General Electric Co posted quarterly results that blew past Wall Street's expectations, joining a wave of better-than-expected profit in the U.S. manufacturing sector.
The largest U.S. conglomerate also said it raised its quarterly dividend by 1 cent to 15 cents a share, marking its third increase in the payout in the past year. Its shares rose more than 4 percent in pre-market trading.
Following are reactions from industry analysts and investors:
MIKE LENHOFF, CHIEF STRATEGIST AT BREWIN DOLPHIN, LONDON
GE is a bit of a bellwether, and the results right across the sector so far indicate that the season is proving to be better than expected, not just from the point of view of earnings but also from the point of view of revenues. What is coming through is quite a solid underpinning for corporate earnings.
DANIEL HOLLAND, EQUITY ANALYST, MORNINGSTAR, CHICAGO
It's pretty solid. You have got growth coming out of every segment of GE, which is quite encouraging. Infrastructure orders are up 13 percent, which I also think is a very strong indication of a company executing on a strategy of getting back to the core energy and technology infrastructure businesses. It's also quite encouraging to see the dividend bump up one more time.
It's now reaping the benefits of pretty strong growth in the economic recovery.... This week we've seen very strong results out of industrial companies reflecting both a return to manufacturing and also very strong capital investments. This is a pretty strong result and it really is reflective of a different sentiment out there in the manufacturing world around getting back to normal.
JACK DE GAN, CHIEF INVESTMENT OFFICER, HARBOR ADVISORY CORP, PORTSMOUTH, NEW HAMPSHIRE
(The headline numbers) were very good. What needs to happen to determine just how good is to hear to what happened to ending that investment in the (GE) Capital business, because if in fact that was drawn down and they still had a revenue beat that high, then that's dramatic. My guess is they didn't draw down much on the Capital side, and that's why they were able to beat so strongly.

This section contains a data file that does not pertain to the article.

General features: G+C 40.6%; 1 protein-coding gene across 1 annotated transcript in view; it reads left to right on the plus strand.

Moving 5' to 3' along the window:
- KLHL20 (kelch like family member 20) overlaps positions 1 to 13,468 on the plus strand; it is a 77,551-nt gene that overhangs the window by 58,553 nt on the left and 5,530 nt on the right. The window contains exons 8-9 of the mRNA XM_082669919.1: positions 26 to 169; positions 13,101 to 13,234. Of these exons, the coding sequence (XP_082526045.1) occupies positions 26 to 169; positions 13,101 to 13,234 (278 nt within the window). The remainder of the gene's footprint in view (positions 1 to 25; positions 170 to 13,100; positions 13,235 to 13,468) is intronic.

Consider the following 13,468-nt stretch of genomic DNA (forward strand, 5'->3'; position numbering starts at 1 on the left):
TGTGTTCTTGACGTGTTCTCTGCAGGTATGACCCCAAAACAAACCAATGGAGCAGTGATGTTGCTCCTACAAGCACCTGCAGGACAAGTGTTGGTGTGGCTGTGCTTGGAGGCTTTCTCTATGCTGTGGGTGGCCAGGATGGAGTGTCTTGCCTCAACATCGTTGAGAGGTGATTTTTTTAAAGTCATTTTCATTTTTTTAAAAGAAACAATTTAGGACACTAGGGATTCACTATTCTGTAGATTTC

There are about five major businesses within Capital, and the only one that's underperforming is commercial real estate. The really important ones, the most synergistic with the industrial businesses, are commercial loans and leases -- that's what supports their infrastructure. Everything that's originating out of that part of the business now has better net interest margins than in 15 years.
The stock's performance now I think much more is based on what's happening on the industrial side.
HEINZ-GERD SONNENSCHEIN, EQUITY STRATEGIST, DEUTSCHE POSTBANK, BONN
Expectations have clearly been exceeded -- this refers to sales and EPS. The only thing that is a bit of a question mark is the strong rise in operating earnings at GE Capital, which sort of has been the company's black box. That aside, the numbers look strong, and I would expect the market to react positively.
HOWARD WHEELDON, SENIOR STRATEGIST, BGC PARTNERS, LONDON
This is a superb turnaround. It's not a lot difference to what a lot of people are expecting, but this is decent growth. It sends the right message that GE is reflecting an improvement in the U.S. economy, and indeed more importantly it reflects the improvement of the global economy.... I don't see, in my very quick look at this, any specific negative. They will go down pretty well.
(Reporting by Scott Malone in Boston, Nick Zieminski in New York, Christoph Steitz in Frankfurt, and Dominic Lau and Harpreet Bhal in London)